Name: Hans Schwarz, Ph.D. student in economics
Hometown: Mexico City, Mexico
Educational background: I obtained a B.A. in economics and applied mathematics at Instituto Tecnológico Autónomo de México (ITAM). I am finishing my Ph.D. in economics at UW–Madison this summer.
What are your research interests? Current research projects?
My field of specialization is labor and demographic economics. I am very interested in understanding the direct and indirect effects of different public policies on various household choices and outcomes related to the labor market, to health, and to migration. In my job market paper, I analyze how the two most prominent family-friendly policies—access to subsidized childcare and entitlement to a job-protected leave—interact with one another and influence parental outcomes related to the labor market after the birth of a child in Germany. One important takeaway of my paper is that an entitlement to a long job-protected leave and a higher availability of subsidized childcare are substitutes.
How did you first connect to your field of research?
I first connected to my field of specialization—labor and demographic economics—while coming up with a research idea for my undergraduate senior thesis. I became fascinated with the concept of agglomeration economies and with the general idea that city size can have a causal effect on individual wages and productivity.
What attracted you to UW–Madison? To CDHA/CDE?
My initial plan when I was applying to grad school was to specialize in topics related to urban and labor economics. The research agenda of many professors in the economics department at UW–Madison centers around these topics, so the decision to apply to UW–Madison was an easy one. In my second-year paper I analyzed the effects of changes in deportation risk on the destination choices of Mexican migrants. I got interested in CDHA and CDE when I realized that many of the talks in the Demography Seminar were related to my research agenda.
Who do you collaborate with at CDHA/CDE?
Yes, I have worked closely with Jason Fletcher, Michal Engelman, and Alberto Palloni.
Are you working on any projects together?
I have been working with Jason Fletcher, Michal Engelman, and Alberto Palloni in a project that quantifies discrepancies between life expectancies at the state level that aggregate individuals by state of residence and life expectancies that aggregate individuals by state of birth. We find evidence that the regional inequality in life expectancy in the U.S. is higher if we measure life expectancies by state of birth. We also perform a decomposition exercise and run counterfactual migration scenarios to illustrate how migration conflates the most commonly used measure of life expectancy by state of residence.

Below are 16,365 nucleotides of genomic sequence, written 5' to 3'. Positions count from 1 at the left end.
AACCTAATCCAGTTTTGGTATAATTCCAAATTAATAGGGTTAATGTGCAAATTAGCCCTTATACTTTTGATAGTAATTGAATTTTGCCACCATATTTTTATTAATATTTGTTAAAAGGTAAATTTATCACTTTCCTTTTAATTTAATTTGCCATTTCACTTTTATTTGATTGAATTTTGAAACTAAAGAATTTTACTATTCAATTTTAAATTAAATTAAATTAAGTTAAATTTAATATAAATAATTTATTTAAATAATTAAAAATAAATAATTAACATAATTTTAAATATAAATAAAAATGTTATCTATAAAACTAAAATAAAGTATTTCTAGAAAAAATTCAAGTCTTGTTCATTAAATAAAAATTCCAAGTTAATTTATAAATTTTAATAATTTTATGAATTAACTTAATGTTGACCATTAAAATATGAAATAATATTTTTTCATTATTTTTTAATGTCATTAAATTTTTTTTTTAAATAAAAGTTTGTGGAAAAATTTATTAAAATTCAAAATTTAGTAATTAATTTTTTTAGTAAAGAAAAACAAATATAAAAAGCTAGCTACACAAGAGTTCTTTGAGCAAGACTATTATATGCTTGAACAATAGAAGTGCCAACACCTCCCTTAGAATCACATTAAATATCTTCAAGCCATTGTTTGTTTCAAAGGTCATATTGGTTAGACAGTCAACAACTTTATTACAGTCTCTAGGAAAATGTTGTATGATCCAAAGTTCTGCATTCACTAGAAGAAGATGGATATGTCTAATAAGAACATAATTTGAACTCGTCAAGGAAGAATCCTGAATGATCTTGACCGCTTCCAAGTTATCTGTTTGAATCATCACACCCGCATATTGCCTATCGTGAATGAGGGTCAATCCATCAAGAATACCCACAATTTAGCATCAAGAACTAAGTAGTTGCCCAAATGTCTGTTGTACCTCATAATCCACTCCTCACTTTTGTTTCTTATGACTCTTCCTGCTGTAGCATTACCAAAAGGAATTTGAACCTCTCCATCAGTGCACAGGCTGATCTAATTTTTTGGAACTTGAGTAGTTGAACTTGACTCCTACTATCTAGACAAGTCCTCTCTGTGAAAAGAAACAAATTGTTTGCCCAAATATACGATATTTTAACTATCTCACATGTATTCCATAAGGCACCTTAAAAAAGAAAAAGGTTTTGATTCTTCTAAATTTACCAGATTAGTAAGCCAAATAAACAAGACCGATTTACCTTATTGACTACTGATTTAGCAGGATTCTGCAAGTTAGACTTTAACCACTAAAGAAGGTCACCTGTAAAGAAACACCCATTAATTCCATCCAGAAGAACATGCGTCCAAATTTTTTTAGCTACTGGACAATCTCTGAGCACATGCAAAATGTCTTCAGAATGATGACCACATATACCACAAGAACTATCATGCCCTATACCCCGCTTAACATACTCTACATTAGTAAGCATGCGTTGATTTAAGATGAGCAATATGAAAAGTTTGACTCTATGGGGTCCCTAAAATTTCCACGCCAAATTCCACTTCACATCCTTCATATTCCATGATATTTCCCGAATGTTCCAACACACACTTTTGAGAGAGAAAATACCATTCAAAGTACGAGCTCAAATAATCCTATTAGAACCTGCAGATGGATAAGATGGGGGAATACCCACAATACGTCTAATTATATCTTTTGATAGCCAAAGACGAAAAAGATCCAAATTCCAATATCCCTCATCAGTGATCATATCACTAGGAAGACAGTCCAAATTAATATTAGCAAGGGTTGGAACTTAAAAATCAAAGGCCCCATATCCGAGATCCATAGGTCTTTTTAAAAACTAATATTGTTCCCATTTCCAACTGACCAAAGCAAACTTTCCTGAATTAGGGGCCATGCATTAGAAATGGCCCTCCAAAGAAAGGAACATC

In another project, Jason and I are exploiting an unforeseen disruption in the oxycodone in the U.S. stemming from patent litigation of OxyContin to study the effects of a lower supply of opioids on different health and mortality outcomes at the county level. This exogenous source of disruption in the supply of opioids has not been studied previously in the literature.
Have you published or presented any of this collaborative research?
The work on life expectancy measures is currently at the revise & resubmit stage at Demography. Before the pandemic, we had the opportunity to present this work in some internal seminars and external conferences. We have also presented preliminary results on the opioids project internally at UW–Madison.
What’s one thing you hope people who are exposed to your research will come away with?
A common thread behind some of my research is that individuals, locations, or even public policies do not stand on their own. In the case of my job market paper, the main takeaway is that it is important to really consider the whole set of family-friendly policies in place when trying to analyze the effects of changing one of the policies. In the case of the project about life expectancy measures, one of the most important takeaways is that geographical locations in the U.S. are not islands. They are all connected by a network of migrants. We have to consider this when trying to interpret different measures of life expectancy.
Do you feel your work relates in any way to the Wisconsin Idea?
In my years in graduate school, I have tried to select research topics, like the effects of family-friendly policies or immigration policies, where I have personally felt that the evidence on the costs and benefits of these policies is still scant. By doing this, my hope is that my findings can eventually help society more broadly by informing the debate on the design of better and more effective public policies.
Has CDHA/CDE impacted your graduate career? If so, how?
I believe that CDHA/CDHA has positively impacted my graduate career. The training that we receive in the economics department is almost entirely focused on specific quantitative techniques. My involvement in CDHA and CDE seminars and training sessions helped me broaden my perspective on other qualitative and quantitative techniques that are also used to analyze social phenomena in my field of study.
I love to play board games (my favorite one right now is Terraforming Mars). Coming from Mexico City, I was not used to any type of outdoor activities. Living in Madison really helped me become more physically active and to get involved outdoors. I took up running more seriously during grad school and also had the chance to take swimming and skating lessons. In my free time I also love to read books or articles about almost anything.